But with bigger and more intense storms hammering Canada because of climate change, it too faces increasing financial pressures. Provinces that in the past relied on Ottawa to cover those costs may find it more challenging to receive disaster assistance.

Read ‘Where’s that money going to come from’: Insurers, government back away from disaster relief by Mark Gollom at CBC News.

September 11, 2017 at 11:46 am Leave a comment

What Quebec Can Teach Us About Creating a More Equitable Economy

Quebec’s social economy (also translated as “solidarity economy”) extends far beyond the province’s two major cities, and includes manufacturing, agricultural cooperatives, daycare centers, homecare services, affordable housing, social service initiatives, food co-ops, ecotourism, arts programs, public markets, media, and funeral homes. The capital that fuels all this economic activity comes from union pension funds, nonprofit loan funds, credit unions, government investment, and philanthropy.

Each enterprise involves a cooperative or non-profit organization — which together make up 8-10 percent of the province’s GDP. More than 7,000 of these “social economy” enterprises ring up $17 billion in annual sales and hold $40 billion in assets (Canadian dollars). They account for about 215,000 jobs across Quebec.

Read What Quebec Can Teach Us About Creating a More Equitable Economy by Jay Walljasper  at Shareable.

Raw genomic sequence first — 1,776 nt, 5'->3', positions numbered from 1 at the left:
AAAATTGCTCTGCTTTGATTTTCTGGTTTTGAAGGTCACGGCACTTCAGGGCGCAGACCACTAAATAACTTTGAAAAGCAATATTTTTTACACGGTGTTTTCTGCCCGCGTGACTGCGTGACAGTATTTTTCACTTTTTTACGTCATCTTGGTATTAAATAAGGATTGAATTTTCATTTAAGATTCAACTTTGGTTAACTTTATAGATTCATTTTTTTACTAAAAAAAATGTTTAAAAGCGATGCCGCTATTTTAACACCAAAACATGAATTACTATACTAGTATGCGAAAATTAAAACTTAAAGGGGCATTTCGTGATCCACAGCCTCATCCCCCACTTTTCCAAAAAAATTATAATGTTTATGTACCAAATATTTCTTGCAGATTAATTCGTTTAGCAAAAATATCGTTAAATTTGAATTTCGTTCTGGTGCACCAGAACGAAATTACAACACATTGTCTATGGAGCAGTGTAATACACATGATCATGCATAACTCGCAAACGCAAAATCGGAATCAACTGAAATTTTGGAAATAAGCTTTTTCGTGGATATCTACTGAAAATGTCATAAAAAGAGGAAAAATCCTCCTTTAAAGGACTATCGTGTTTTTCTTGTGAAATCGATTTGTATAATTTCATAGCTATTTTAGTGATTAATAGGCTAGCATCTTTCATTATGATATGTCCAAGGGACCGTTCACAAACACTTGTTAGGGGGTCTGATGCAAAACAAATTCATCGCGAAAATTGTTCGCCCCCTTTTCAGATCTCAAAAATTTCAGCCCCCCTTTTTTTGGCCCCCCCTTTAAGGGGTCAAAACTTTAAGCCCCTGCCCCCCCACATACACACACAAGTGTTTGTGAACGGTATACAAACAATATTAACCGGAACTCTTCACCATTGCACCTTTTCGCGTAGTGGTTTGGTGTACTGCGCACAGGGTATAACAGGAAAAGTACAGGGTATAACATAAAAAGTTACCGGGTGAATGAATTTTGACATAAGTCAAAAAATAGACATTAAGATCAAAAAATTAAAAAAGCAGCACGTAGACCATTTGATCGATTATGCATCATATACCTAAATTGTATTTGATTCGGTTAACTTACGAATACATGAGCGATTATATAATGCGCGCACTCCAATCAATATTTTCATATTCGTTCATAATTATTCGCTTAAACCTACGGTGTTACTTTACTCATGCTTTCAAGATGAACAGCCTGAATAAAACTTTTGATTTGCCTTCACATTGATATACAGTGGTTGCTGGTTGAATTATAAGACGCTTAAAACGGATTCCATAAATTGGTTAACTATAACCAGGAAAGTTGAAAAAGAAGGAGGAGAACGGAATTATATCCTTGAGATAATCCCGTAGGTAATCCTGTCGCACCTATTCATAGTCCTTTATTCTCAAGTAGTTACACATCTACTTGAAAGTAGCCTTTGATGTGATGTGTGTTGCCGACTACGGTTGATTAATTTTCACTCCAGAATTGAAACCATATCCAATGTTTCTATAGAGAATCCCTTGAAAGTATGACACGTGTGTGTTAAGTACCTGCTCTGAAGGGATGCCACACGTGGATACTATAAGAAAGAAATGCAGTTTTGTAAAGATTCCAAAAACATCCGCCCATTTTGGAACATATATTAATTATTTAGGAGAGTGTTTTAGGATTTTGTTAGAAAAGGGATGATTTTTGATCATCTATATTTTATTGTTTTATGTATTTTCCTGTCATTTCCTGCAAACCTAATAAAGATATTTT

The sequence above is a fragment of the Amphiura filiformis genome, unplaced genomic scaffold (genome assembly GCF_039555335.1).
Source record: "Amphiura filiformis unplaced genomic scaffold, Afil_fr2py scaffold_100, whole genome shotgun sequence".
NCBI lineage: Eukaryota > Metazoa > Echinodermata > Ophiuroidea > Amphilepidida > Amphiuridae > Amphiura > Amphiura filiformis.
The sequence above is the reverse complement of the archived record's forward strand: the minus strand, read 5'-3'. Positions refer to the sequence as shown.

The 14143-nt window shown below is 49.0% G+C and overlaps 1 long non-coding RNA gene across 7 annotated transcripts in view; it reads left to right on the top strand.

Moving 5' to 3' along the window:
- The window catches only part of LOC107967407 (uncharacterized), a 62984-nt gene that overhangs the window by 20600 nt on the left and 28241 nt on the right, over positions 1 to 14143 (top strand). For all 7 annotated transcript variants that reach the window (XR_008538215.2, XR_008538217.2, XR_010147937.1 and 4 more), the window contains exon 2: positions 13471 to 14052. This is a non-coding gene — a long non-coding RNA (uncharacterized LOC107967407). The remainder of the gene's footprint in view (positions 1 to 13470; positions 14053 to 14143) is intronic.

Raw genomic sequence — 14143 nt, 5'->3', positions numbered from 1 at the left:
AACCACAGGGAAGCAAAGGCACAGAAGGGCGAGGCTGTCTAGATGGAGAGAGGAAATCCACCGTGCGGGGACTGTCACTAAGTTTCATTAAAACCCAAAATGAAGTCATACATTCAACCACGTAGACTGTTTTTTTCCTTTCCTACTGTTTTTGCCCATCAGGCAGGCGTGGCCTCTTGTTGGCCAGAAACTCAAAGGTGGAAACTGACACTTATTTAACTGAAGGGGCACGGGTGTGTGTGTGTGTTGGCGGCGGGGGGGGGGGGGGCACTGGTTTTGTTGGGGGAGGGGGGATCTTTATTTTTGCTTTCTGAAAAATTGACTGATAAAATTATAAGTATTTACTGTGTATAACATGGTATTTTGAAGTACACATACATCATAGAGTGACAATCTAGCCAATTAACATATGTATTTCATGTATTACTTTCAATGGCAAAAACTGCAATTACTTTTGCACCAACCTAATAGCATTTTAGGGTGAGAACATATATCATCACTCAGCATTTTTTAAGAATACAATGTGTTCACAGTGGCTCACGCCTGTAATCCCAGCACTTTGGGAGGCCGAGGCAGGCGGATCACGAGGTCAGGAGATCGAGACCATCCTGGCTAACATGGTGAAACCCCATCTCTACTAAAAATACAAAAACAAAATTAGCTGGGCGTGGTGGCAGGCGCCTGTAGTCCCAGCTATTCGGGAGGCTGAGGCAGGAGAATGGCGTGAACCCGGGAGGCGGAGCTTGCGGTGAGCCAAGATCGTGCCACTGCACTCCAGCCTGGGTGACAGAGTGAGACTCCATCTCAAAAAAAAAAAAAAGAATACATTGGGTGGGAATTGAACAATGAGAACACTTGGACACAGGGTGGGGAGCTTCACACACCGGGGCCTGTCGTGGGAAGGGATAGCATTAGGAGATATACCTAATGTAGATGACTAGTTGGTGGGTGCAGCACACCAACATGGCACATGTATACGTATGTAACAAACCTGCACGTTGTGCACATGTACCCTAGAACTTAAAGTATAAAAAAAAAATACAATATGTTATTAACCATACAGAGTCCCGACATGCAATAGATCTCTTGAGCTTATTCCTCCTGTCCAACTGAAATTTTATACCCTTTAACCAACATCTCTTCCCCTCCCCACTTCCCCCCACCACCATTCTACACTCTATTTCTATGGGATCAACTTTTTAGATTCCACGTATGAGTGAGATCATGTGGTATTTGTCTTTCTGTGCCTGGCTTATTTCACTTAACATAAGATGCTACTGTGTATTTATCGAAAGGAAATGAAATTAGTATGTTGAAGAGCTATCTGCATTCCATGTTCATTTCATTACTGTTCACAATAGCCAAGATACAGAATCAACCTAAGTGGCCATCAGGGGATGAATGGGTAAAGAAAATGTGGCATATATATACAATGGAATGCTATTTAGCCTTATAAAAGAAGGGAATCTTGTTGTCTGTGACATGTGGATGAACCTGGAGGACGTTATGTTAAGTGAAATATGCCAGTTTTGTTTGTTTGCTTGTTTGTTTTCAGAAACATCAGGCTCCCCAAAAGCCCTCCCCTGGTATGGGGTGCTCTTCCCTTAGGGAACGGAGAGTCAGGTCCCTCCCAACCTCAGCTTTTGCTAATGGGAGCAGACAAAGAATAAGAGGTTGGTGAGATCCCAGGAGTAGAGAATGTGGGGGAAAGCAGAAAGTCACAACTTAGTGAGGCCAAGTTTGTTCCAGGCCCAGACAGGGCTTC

September 6, 2017 at 10:56 am Leave a comment

Life in a ‘degrowth’ economy, and why you might actually enjoy it

What does genuine economic progress look like? The orthodox answer is that a bigger economy is always better, but this idea is increasingly strained by the knowledge that, on a finite planet, the economy can’t grow for ever.

When one first hears calls for degrowth, it is easy to think that this new economic vision must be about hardship and deprivation; that it means going back to the stone age, resigning ourselves to a stagnant culture, or being anti-progress. Not so.

Renewable energy cannot sustain an energy-intensive global society of high-end consumers. A degrowth society embraces the necessity of “energy descent”, turning our energy crises into an opportunity for civilisational renewal.

In a degrowth society we would aspire to localise our economies as far and as appropriately as possible. This would assist with reducing carbon-intensive global trade, while also building resilience in the face of an uncertain and turbulent future.

Read Life in a ‘degrowth’ economy, and why you might actually enjoy it by Samuel Alexander at The Conversation.

May 22, 2017 at 11:54 am Leave a comment

StrongestTown Contest 2017 – Championship Round

We’ve invited our members, listeners and readers to nominate towns based on the Strong Towns strength test and Strong Towns principles. We know that no town is perfect. This contest is about showcasing towns that are doing their best to be strong, that have the building blocks in place to be strong towns today and in the future.

The votes are in and we’ve narrowed down our 16 town bracket to two final contestants: Guelph, Ontario and Traverse City, Michigan.

April 10, 2017 at 10:35 am Leave a comment